Galactic Civilizations IV Review
Look at how far we’ve come. That’s a big theme in Galactic Civilizations IV, the latest entry in a strategy series that dares ask the question: what if Civ was set in space? These games have been around for longer than proper graphics. The latest entry is a cutting-edge survey of everything the 4X genre has to offer. But what makes GalCiv4 special isn’t all the exploring, expanding, exploiting, and exterminating. No, what makes Galactic Civilizations IV special is its approach to story.
A Brief History of Spacetime
In case you are new to Galactic Civilizations, here’s the score. It’s a long-running turn-based strategy game from Stardock Games. Each of the twenty-odd factions you command are balanced, but not symmetrical. Whether you ascend through scientific advancement or conquer every homeworld, you are trying to win the struggle of galactic nations. GalCiv4 brings back long-running features like customizable factions, terraforming projects, planetary superweapons, and the mighty Shipbuilding Tool, which allows for tremendous tweaking for each individual starcraft you manufacture.
A lot of the changes in Galactic Civilizations IV are iterative. Are the graphics better? By most measures, yeah, though I still find myself weirdly partial to Galactic Civilizations II style. Same goes for the music; it’s wonderful and haunting, but I still find myself humming the old Galactic Civilizations II theme without noticing. But by focusing those changes on user interface, GalCiv4 can safely be called the most accessible game in the series. I’m thinking of recommending it to friends who couldn’t get into Galactic Civilizations II. This time, victory feels a lot more approachable.
You also may notice subtle changes in the pacing. There are still a lot of technologies to research, but rarely did I drown in a sea of interchangeable options. The late game is strong right from the start, which is rare with the launch of 4X games. Usually, it takes a few expansion packs for this sort of game to find its footing, but Galactic Civilizations IV is one of the most balanced 4X launches I’ve ever seen.
Of all the major changes, the most impactful is the introduction of sectors. Instead of an impossibly huge map to represent a whole galaxy, maps are divided up into multiple zones, connected through defensible wormholes. This adds a fantastic strategic level to planet colonization and base placement. If you are the most powerful species in your sector, you can represent the whole region diplomatically. But even a smaller space empire can control the passes between sectors, and in doing so remain mighty, despite their size.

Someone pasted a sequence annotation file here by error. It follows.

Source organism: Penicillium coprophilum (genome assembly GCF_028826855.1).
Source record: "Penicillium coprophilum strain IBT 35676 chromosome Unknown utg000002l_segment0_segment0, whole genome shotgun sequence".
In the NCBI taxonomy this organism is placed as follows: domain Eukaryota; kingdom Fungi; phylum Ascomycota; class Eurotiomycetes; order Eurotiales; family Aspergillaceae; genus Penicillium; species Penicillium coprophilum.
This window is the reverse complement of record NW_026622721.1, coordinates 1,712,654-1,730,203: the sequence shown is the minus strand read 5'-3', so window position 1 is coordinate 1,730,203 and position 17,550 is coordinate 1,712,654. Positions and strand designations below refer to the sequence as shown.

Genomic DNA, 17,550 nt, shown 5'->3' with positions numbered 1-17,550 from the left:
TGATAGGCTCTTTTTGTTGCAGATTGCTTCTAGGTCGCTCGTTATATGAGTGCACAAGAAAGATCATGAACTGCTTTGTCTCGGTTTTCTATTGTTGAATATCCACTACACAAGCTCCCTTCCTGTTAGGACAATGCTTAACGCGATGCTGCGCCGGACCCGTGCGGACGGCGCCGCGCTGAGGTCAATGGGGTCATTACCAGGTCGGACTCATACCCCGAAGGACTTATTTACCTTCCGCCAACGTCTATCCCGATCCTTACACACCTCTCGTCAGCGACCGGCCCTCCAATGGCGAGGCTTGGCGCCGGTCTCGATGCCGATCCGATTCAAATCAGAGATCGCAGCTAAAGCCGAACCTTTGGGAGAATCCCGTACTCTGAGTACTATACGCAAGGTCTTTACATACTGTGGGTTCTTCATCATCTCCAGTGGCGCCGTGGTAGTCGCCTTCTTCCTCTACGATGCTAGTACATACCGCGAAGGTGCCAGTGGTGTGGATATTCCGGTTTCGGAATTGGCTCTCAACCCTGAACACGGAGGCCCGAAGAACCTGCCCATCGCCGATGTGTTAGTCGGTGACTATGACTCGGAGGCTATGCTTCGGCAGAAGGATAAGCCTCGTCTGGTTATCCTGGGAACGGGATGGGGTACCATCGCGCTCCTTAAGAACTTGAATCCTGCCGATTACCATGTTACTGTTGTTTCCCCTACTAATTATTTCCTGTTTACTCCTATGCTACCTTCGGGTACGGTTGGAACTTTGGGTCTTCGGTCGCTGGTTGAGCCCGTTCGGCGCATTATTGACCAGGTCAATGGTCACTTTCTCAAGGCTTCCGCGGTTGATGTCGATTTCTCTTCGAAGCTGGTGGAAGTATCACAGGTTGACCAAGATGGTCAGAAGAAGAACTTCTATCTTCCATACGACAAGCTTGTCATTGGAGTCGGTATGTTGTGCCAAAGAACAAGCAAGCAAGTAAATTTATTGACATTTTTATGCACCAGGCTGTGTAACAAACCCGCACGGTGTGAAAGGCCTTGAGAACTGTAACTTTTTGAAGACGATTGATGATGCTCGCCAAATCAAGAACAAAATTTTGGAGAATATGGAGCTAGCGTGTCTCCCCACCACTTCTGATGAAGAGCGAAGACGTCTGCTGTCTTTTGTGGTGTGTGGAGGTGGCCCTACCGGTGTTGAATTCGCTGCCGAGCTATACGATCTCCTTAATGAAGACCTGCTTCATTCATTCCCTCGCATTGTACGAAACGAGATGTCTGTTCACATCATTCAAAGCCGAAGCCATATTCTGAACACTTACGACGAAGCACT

This is a great change. In vanilla, terrestrial Civilization, the map determines where you put settlers in order to get resources, access the ocean, defend yourself with mountains at your back, and such. But in the cold dark of space, you mostly just hop around looking for the juiciest planetary system. In Galactic Civilizations IV, changes to the map and the pace of technology drives which planets you can colonize, making every decision that much more important.
This is, after all, a series that has been going in some form or another since 1993. You’d expect it to have learned a trick or two in that time. And I don’t know if this entry can supplant Galactic Civilizations II as my favourite entry, but I cannot deny that it feels good to play a new game, designed for modern audiences. But that’s not the only element of the game built upon previous entries in the series.
Square-jawed Alan Bradley is still the leader of the Terran Alliance. Nothing surprising about that. Consider my surprise when I meet the Terran Resistance, a whole new faction of revolutionary humans. The Corporate Sector is no longer made up of Ferengi -like greed monsters, it’s now a true melting pot of greedy creatures of every species. The violent, cannibalistic Drengin are on the rise. There was a whole recent business with a super-big force field that shattered galactic stability.
The Story So Far
There are so many big strategy games that offer unparalleled depth in customization. This is not one of them. While you can go to Stellaris to plan in a story-generating sandbox, Galactic Civilizations IV is playing a different sort of game. Though you can create your own faction, this is a galaxy with lore. And history. The faction bonuses allude to the series lore, with more implication than exposition. Doubtlessly there are players who long to dive into the series Wiki to catch everything they’ve missed. Maybe you are one of them. There’s a whole bunch, and most of it is solid space opera stuff. But even players who are more into the strategy gameplay will probably absorb some history about the Arnor and the Dread Lords.
There’s been a lot of innovation in strategy games in the last few years, and Galactic Civilizations IV is not a revolution. It’s a sequel, bigger, neater, and smoother. All the things a sequel hopes to be. With so many new, fizzy strategy games, it’s nice to see a long-running series retain its core and its spirit. Galactic Civilizations IV is safe and deeply playable.
***PC code provided by the developers for Review***
- Refined 4X strategy
- Decades of lore
- Looks good, sound good
- Doesn’t push the envelope too much
- Limited customization
- Dense mythology